‘Filthy’ restaurant closed due to severe cockroach infestation
- Credit: South Norfolk Council
A 'severe' cockroach infestation which posed a risk to public health is behind the closure of a Norfolk restaurant.
Norwich Magistrates' Court today granted South Norfolk Council a prohibition order to shut Diss Tandoori, at Shelfanger Road in Diss.
Environmental health officer Annmarie O'Toole said a 'rug' of cockroaches was found in the restaurant's poppadom warmer during a visit on November 1.
A further 50 cockroaches were discovered in a bin that stored uncooked rice, while others were found crawling over onions.
The restaurant's manager, Sahil Shahriy, said he was working with the council and pest control to rectify the problem.
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Giving evidence, Mrs O'Toole said: 'I have never seen anything like it in my whole career.
'We found the full life cycle of cockroaches in the premises, which is a concern because it shows how extensive the infestation is.'
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The court heard that council officers visited the Indian restaurant after a customer reported that a cockroach had fallen off their plate.
During the hearing, prosecutor David Lowens presented magistrates with a container that had some of the insects inside.
Photographs taken during the inspection were also shown to the court.
Mrs O'Toole said: 'The whole premises was found to be filthy. There was lots of waste and the cleaning was very poor.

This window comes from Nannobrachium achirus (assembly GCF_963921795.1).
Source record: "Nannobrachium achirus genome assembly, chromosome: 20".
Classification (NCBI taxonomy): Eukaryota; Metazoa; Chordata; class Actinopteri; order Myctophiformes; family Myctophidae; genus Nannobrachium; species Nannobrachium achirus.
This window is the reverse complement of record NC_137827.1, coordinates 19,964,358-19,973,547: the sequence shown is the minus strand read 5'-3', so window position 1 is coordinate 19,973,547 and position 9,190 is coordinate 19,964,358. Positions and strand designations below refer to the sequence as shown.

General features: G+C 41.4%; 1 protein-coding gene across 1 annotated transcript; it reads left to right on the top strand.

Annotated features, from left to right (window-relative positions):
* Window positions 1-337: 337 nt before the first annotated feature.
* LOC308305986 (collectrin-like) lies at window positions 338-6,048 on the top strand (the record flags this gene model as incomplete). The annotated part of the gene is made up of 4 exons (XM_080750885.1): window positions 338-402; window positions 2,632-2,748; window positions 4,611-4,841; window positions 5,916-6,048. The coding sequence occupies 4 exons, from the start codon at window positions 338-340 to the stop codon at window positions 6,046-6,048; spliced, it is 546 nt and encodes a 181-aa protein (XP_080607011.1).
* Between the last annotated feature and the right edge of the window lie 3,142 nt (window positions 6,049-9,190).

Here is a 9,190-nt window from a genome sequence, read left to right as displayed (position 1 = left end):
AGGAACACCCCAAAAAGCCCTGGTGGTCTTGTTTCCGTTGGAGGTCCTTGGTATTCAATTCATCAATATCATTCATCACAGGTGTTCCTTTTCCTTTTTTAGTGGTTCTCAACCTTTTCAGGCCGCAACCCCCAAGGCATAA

'There was a black dustbin used to store uncooked rice. We lifted the lid and we were shocked to see a number of cockroaches running away.
'I couldn't possibly count how many, but it was in excess of 50.
'At the bottom of the poppadom warmer, it was almost like a rug of alive and dead cockroaches.'
She said it was 'rare' to find cockroach infestations in Norfolk, adding that the insects can carry disease.
'The immediate risk to public health definitely did exist,' Mrs O'Toole added.
However, she said the business operator had since made a 'significant effort' to clean up the premises.
Speaking after the hearing, manager Mr Shahriy said himself and the business owner had 'recently' taken over the restaurant.
He said: 'As soon as we took over we did get in contact with pest control and they told us what to do.
'Then a customer came in, their whole plate was empty, and he saw a cockroach on the wall.
'I called pest control and the next day the council came in.
'The council visited the premises yesterday and there was a day and night difference.
'We want to work with the council because we don't want anything to harm the public.'
Magistrates said it was 'quite clear' the premises was infested and there was an 'imminent' risk to public health.
It granted South Norfolk Council an emergency prohibition order to prevent the restaurant from operating as a food business.